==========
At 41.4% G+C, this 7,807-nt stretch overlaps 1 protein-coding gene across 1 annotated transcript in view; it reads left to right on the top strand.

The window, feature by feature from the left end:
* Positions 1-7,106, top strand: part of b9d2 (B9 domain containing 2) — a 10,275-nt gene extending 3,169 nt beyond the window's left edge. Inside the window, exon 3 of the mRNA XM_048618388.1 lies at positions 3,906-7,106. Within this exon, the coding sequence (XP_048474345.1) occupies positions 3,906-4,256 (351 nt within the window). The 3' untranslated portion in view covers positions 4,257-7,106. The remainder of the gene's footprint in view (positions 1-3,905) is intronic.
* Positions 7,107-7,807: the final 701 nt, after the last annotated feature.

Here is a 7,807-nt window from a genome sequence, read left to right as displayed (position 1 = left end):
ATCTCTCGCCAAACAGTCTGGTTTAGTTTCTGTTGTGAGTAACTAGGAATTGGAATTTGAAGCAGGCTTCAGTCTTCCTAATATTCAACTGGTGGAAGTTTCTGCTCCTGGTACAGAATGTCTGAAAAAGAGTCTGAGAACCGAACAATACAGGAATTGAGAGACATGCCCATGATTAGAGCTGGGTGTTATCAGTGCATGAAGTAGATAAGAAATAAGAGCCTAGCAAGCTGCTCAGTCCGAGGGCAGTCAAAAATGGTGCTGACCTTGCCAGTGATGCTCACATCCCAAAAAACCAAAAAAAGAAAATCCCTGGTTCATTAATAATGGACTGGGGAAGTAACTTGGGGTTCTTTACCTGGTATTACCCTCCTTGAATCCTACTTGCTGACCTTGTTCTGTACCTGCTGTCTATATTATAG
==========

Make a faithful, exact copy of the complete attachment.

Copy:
At 41.4% G+C, this 7,807-nt stretch overlaps 1 protein-coding gene across 1 annotated transcript in view; it reads left to right on the top strand.

The window, feature by feature from the left end:
* Positions 1-7,106, top strand: part of b9d2 (B9 domain containing 2) — a 10,275-nt gene extending 3,169 nt beyond the window's left edge. Inside the window, exon 3 of the mRNA XM_048618388.1 lies at positions 3,906-7,106. Within this exon, the coding sequence (XP_048474345.1) occupies positions 3,906-4,256 (351 nt within the window). The 3' untranslated portion in view covers positions 4,257-7,106. The remainder of the gene's footprint in view (positions 1-3,905) is intronic.
* Positions 7,107-7,807: the final 701 nt, after the last annotated feature.

Here is a 7,807-nt window from a genome sequence, read left to right as displayed (position 1 = left end):
ATCTCTCGCCAAACAGTCTGGTTTAGTTTCTGTTGTGAGTAACTAGGAATTGGAATTTGAAGCAGGCTTCAGTCTTCCTAATATTCAACTGGTGGAAGTTTCTGCTCCTGGTACAGAATGTCTGAAAAAGAGTCTGAGAACCGAACAATACAGGAATTGAGAGACATGCCCATGATTAGAGCTGGGTGTTATCAGTGCATGAAGTAGATAAGAAATAAGAGCCTAGCAAGCTGCTCAGTCCGAGGGCAGTCAAAAATGGTGCTGACCTTGCCAGTGATGCTCACATCCCAAAAAACCAAAAAAAGAAAATCCCTGGTTCATTAATAATGGACTGGGGAAGTAACTTGGGGTTCTTTACCTGGTATTACCCTCCTTGAATCCTACTTGCTGACCTTGTTCTGTACCTGCTGTCTATATTATAG